By Alexandra Gandolfo
It’s a workout craze promising balance of the mind, body and soul that has classes packed with (mostly) women outfitted in Lululemons and rolling out their plastic mats. Yoga, the exercise in question, is an ancient practice originating in India that we know today as the thing we do before Saturday brunch. It’s meant to help the practitioner grow spiritually through the strengthening of the mental and physical self. It is so old, in fact, that some debate whether it predates the first written copies of the Hindu scripture it is historically attached to. Considering that it was conceived at roughly the same time as the invention of writing, yoga has had plenty of time to make like the Vrksasana pose and grow.
This growth, however, is exactly what has Indian Prime Minister Narendra Modi, and many others in India, calling for a geographical indication of Yoga. A geographical indication is an international policy that recognizes that something from a certain region of the world is only authentic if it is created there—think Gruyere cheese, which can only be considered Gruyere if it comes from that region of Switzerland. This would establish that India, essentially, owns yoga and that for it to be authentic it would need to be made in India. But since yoga isn’t something you hold in your hands, it’s proving difficult for Modi to accomplish.
We live in a world where the cultural, spiritual, and traditional permeate borders and nationalities. This is not a bad thing; it’s the only natural recourse with the advance of technology and travel. But just because it’s on the Internet or in a store doesn’t mean it’s new—it’s just “new” to us. This is a phenomenon I like to call the Newness Bias. Thus it is also becoming harder and harder to see where appreciation of the world around us stops and appropriation begins, and this is no less the case for yoga.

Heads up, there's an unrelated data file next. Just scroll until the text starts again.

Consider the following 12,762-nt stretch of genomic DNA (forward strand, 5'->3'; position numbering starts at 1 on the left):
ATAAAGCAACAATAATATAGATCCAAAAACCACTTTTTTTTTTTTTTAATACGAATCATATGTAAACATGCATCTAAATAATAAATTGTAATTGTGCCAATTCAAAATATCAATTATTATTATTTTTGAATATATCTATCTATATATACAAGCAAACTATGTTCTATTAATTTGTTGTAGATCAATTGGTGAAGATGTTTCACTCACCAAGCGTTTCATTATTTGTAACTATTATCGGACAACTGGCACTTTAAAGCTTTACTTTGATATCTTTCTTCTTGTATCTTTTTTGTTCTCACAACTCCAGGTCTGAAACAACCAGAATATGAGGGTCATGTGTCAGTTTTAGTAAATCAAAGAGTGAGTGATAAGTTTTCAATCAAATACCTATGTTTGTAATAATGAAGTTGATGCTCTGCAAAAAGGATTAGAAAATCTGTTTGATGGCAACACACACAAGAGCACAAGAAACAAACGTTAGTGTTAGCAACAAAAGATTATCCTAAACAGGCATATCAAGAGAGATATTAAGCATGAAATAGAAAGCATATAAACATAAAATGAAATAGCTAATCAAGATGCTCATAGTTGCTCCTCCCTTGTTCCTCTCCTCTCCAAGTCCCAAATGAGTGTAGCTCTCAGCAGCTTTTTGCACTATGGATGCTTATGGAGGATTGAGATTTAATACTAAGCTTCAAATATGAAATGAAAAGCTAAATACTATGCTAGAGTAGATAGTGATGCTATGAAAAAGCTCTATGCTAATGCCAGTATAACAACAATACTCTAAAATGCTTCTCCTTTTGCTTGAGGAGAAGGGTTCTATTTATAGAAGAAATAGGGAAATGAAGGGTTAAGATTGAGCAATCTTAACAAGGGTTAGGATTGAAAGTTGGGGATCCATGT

Yoga has seven officially recognized branches: Hatha, Raja, Jnana, Bhakti, Karma, Tantra and Kashmir Shaivism. Each represents a different path of yoga that varies in focus and difficulty. The most commonly practiced yoga is Hatha, introduced to the U.S. in the 1960s by yogi B.K.S. Iyengar with his book “Light on Yoga.” Since its splashdown into our pop culture, yoga has remained in vogue but is also an example of the Newness Bias. Many companies have taken the official forms of yoga and distorted them to service their end goal: the dollar. Classes like bikram or mommy-and-me yoga are not genuine forms of the practice, but rather riffs on the originals devised to better fit the coming and going of popular trends.
The thing about yoga is that it is a great workout, but it’s also about the deeper beliefs of working the mind with the body. We’ve forgotten this in our excitement for yoga-related products that do not share a real relationship with the practice. But that doesn’t mean we can’t learn to appreciate yoga for what it’s really worth. Kimberly Ciano, author of “Occupy Your Body,” is a registered holistic health practitioner, health coach and yoga instructor from Long Island, N.Y. “I realized I began learning yoga long before I even stepped foot on a yoga mat,” she responds via e-mail. “If I had to sum up a personal philosophy on yoga, it would be that there can only be personal philosophies.” Ciano goes on: “In my mind, cultural appropriation is a tough topic to tackle because, as in any issue involving two or more distinct parties, there are varying perceptions about what is occurring…I think that businesses may appropriate yoga, as their goal is money, [but] people may appreciate yoga for their own personal wellness, as far as their understanding of yoga may lead them.” So are we the Grinches who stole yoga? Yes and no, but if you yearn to learn its history, technique and deep values, then right on along the road of appreciation. But like Ciano says, yoga will only be as meaningful as you let it.
ABOUT THE AUTHOR
Photograph of woman from Shutterstock